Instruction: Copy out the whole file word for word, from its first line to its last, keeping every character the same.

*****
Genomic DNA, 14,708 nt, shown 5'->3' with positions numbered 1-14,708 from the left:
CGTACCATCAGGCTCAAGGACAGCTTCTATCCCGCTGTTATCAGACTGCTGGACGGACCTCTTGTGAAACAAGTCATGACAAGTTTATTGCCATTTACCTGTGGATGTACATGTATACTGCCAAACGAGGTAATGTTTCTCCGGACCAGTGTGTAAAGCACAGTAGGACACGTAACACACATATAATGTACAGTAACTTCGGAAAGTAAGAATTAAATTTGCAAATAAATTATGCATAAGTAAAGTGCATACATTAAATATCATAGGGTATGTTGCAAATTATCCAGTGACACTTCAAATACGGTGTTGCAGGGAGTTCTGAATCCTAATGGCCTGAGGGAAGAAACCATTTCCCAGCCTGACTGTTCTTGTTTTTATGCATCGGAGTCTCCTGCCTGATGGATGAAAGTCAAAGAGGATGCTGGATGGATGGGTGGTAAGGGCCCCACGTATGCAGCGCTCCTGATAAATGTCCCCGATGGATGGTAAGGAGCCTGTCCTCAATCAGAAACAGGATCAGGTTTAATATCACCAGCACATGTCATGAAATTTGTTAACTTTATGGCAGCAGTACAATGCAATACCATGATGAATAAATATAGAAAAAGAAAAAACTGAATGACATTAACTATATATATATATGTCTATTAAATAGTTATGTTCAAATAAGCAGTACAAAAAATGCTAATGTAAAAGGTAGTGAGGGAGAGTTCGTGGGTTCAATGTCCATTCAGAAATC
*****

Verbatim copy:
Genomic DNA, 14,708 nt, shown 5'->3' with positions numbered 1-14,708 from the left:
CGTACCATCAGGCTCAAGGACAGCTTCTATCCCGCTGTTATCAGACTGCTGGACGGACCTCTTGTGAAACAAGTCATGACAAGTTTATTGCCATTTACCTGTGGATGTACATGTATACTGCCAAACGAGGTAATGTTTCTCCGGACCAGTGTGTAAAGCACAGTAGGACACGTAACACACATATAATGTACAGTAACTTCGGAAAGTAAGAATTAAATTTGCAAATAAATTATGCATAAGTAAAGTGCATACATTAAATATCATAGGGTATGTTGCAAATTATCCAGTGACACTTCAAATACGGTGTTGCAGGGAGTTCTGAATCCTAATGGCCTGAGGGAAGAAACCATTTCCCAGCCTGACTGTTCTTGTTTTTATGCATCGGAGTCTCCTGCCTGATGGATGAAAGTCAAAGAGGATGCTGGATGGATGGGTGGTAAGGGCCCCACGTATGCAGCGCTCCTGATAAATGTCCCCGATGGATGGTAAGGAGCCTGTCCTCAATCAGAAACAGGATCAGGTTTAATATCACCAGCACATGTCATGAAATTTGTTAACTTTATGGCAGCAGTACAATGCAATACCATGATGAATAAATATAGAAAAAGAAAAAACTGAATGACATTAACTATATATATATATGTCTATTAAATAGTTATGTTCAAATAAGCAGTACAAAAAATGCTAATGTAAAAGGTAGTGAGGGAGAGTTCGTGGGTTCAATGTCCATTCAGAAATC